For You Event Planner - How Do You Prevent No Shows?

Discussion in 'General Business Forum' started by Clinton, Jan 10, 2019.

  1. Clinton

    Clinton UKBF Big Shot Full Member

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    I've posted before about this free event coming up in central London on Feb 7th for business owners who are considering selling their business so I won't bore you with the details.

    This is to ask a specific question - for events like these where there are limited spaces and where one pays based on the number of attendees, how do you plan for or deal with no shows?

    Do you overbook and assume that a certain percentage won't make it? What percentage?

    Obviously, reminders and/or phone calls closer to the time to get further confirmation could help ...but that needs to be balanced by the consideration that such calls are intrusive and can be annoying (so needs to be done in moderation).

    But I remember my own wedding - at one of the poshest hotels in London many years ago. We invited 120 people, just family and close friends. It was a closely managed affair ... and we still had 10% no-shows! (Though, in fairness the no-shows could have been because people belatedly realised that I would be there on the day! :))

    So, any tips?
     
    Posted: Jan 10, 2019 By: Clinton Member since: Jan 17, 2010
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  2. Helpful Johnny

    Helpful Johnny UKBF Contributor Free Member

    68 12
    Whenever I've been involved in events we typically factor somewhere between a 25 - 50% drop out rate even with pre-event confirmations depending on the event and so far only once have I been caught out with seats being a problem.

    The flip side is I've also attended events before where 50 have been expected to show up and yet I've been 1 of 15 people who attended and been fantastically well looked after and the event incredibly useful. Personally I think if you get 15 people who are all deeply engaged is worth more than 50 half arsers!

    I guess a lot of it is how much perceived value does the attendee feel like they will be getting.
     
    Posted: Jan 10, 2019 By: Helpful Johnny Member since: Dec 28, 2018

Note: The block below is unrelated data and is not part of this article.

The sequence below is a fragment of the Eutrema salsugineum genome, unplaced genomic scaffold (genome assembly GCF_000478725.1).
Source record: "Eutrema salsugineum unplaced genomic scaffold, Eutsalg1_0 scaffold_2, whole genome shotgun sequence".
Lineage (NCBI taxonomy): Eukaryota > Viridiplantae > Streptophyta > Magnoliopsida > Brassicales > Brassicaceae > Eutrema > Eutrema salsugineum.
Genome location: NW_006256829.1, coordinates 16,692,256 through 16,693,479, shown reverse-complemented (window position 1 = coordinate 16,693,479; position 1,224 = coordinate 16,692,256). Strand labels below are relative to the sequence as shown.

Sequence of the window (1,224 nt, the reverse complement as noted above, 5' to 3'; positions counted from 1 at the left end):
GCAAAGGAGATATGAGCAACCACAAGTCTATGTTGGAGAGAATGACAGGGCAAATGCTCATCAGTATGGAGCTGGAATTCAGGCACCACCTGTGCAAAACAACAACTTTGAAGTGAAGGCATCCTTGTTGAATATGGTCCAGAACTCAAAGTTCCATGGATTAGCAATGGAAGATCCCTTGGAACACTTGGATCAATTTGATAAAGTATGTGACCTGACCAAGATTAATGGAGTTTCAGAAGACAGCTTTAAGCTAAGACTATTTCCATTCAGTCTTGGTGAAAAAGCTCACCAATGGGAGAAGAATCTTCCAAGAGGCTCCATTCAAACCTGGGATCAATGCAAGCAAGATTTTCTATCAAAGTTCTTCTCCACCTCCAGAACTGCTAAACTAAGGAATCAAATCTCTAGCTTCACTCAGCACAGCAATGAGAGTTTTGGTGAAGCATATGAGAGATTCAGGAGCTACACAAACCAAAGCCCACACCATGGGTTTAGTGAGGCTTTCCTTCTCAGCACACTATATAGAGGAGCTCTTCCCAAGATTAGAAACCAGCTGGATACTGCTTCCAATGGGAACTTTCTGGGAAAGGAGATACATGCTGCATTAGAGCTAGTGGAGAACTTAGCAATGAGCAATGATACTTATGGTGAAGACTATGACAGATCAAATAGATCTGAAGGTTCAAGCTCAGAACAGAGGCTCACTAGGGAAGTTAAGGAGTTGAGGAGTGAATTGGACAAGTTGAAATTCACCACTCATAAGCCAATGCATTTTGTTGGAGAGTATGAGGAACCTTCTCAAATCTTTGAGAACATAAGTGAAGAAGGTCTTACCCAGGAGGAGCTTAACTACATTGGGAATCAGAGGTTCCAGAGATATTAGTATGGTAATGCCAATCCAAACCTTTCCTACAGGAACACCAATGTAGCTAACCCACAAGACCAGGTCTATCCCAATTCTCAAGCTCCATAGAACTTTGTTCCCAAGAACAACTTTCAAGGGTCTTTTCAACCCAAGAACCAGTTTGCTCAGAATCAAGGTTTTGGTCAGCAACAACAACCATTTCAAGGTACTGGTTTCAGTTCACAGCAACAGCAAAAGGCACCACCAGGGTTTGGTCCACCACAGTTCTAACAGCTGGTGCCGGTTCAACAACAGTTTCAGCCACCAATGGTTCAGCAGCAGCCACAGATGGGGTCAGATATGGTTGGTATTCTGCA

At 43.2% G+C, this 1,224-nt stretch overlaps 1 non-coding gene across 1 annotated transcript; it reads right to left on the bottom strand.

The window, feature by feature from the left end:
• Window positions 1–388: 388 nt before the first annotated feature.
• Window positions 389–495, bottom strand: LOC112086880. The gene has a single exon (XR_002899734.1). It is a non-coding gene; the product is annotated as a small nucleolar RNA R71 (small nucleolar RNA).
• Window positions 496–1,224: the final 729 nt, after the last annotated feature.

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  3. Mark T Jones

    Mark T Jones UKBF Ace Full Member

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    You can realistically expect a turnout of just below 50%. Less if the weather is bad.

    Is there any way you can actively incentivise attendance?

    You can disincentivise for non-attendance, say a card swipe and £10 non-attendance fee (it really depends how desirable and relevant the event is.

    One tip that I was given was to create a time-critical element to arriving - ths works for example where the event is on a riverboat, which seems to focus the minds of ditherers.
     
    Posted: Jan 10, 2019 By: Mark T Jones Member since: Nov 4, 2015
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  4. Clinton

    Clinton UKBF Big Shot Full Member

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    The event is for owners of larger businesses (£1m t/o and above) so taking any sort of deposit might look a bit cheap. I've got 82 bookings so far for 70 available spaces. Only a small handful are not business owners - people like @The Resolver (No ten quid fine for him. I 'll charge him a dinner at the Savoy if he doesn't turn up, and you are all invited!)

    I'm trying to work out to what extent it's safe to overbook. But, blimey, 50% no-shows is bad! Funnily enough, this one is on a river boat - we've got the HMS Belfast for the day, but I don't reckon it'll be taking us on a joy ride down the Thames so can't use your great idea about time critical start.
     
    Posted: Jan 10, 2019 By: Clinton Member since: Jan 17, 2010
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  5. Noah

    Noah UKBF Ace Free Member

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    The problem is endemic to free events. Above estimates are consistent with my experience - if you get 50% you're doing well. My key tip is : Don't do free events - even a nominal sum can be a big incentive to attend; maybe something daft like £50 fee, refunded when you turn up at the door?

    Too late for this event, so I won't charge you for that one, but if you use it in the future, I want the cheque in the post.
     
    Posted: Jan 10, 2019 By: Noah Member since: Sep 1, 2009
    #5
  6. Clinton

    Clinton UKBF Big Shot Full Member

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    Er, you should have taken your daft £50 cheque first and before parting with the free advice.

    Duh!
     
    Posted: Jan 10, 2019 By: Clinton Member since: Jan 17, 2010
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  7. Noah

    Noah UKBF Ace Free Member

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    Good point.

    On the other hand, I just received a free lesson in business negotiation skills, so I'll call it even.
     
    Posted: Jan 10, 2019 By: Noah Member since: Sep 1, 2009
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  8. Mr D

    Mr D UKBF Legend Free Member

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    I've had to skip multiple free events over the years.
    Strangely enough I have skipped no several hundred pounds cost to me events ever.